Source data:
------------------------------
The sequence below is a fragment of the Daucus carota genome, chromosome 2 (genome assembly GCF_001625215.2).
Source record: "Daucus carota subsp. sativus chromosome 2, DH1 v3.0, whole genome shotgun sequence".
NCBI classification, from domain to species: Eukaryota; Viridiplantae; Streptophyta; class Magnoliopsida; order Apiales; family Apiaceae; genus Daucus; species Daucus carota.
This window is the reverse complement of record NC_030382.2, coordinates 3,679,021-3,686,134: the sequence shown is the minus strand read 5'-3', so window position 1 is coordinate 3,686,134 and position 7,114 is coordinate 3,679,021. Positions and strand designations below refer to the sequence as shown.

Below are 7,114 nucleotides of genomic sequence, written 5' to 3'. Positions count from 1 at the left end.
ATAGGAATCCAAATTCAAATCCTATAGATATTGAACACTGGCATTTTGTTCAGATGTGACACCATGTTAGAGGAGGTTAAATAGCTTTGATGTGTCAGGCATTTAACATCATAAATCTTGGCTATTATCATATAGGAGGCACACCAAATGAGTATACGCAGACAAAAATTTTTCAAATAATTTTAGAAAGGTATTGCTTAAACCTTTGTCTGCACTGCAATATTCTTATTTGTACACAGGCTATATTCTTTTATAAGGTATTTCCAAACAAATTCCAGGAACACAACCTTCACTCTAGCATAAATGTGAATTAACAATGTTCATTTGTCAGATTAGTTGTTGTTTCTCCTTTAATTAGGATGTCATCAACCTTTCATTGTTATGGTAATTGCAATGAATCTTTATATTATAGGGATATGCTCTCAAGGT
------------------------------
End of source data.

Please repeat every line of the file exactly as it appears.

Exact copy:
The sequence below is a fragment of the Daucus carota genome, chromosome 2 (genome assembly GCF_001625215.2).
Source record: "Daucus carota subsp. sativus chromosome 2, DH1 v3.0, whole genome shotgun sequence".
NCBI classification, from domain to species: Eukaryota; Viridiplantae; Streptophyta; class Magnoliopsida; order Apiales; family Apiaceae; genus Daucus; species Daucus carota.
This window is the reverse complement of record NC_030382.2, coordinates 3,679,021-3,686,134: the sequence shown is the minus strand read 5'-3', so window position 1 is coordinate 3,686,134 and position 7,114 is coordinate 3,679,021. Positions and strand designations below refer to the sequence as shown.

Below are 7,114 nucleotides of genomic sequence, written 5' to 3'. Positions count from 1 at the left end.
ATAGGAATCCAAATTCAAATCCTATAGATATTGAACACTGGCATTTTGTTCAGATGTGACACCATGTTAGAGGAGGTTAAATAGCTTTGATGTGTCAGGCATTTAACATCATAAATCTTGGCTATTATCATATAGGAGGCACACCAAATGAGTATACGCAGACAAAAATTTTTCAAATAATTTTAGAAAGGTATTGCTTAAACCTTTGTCTGCACTGCAATATTCTTATTTGTACACAGGCTATATTCTTTTATAAGGTATTTCCAAACAAATTCCAGGAACACAACCTTCACTCTAGCATAAATGTGAATTAACAATGTTCATTTGTCAGATTAGTTGTTGTTTCTCCTTTAATTAGGATGTCATCAACCTTTCATTGTTATGGTAATTGCAATGAATCTTTATATTATAGGGATATGCTCTCAAGGT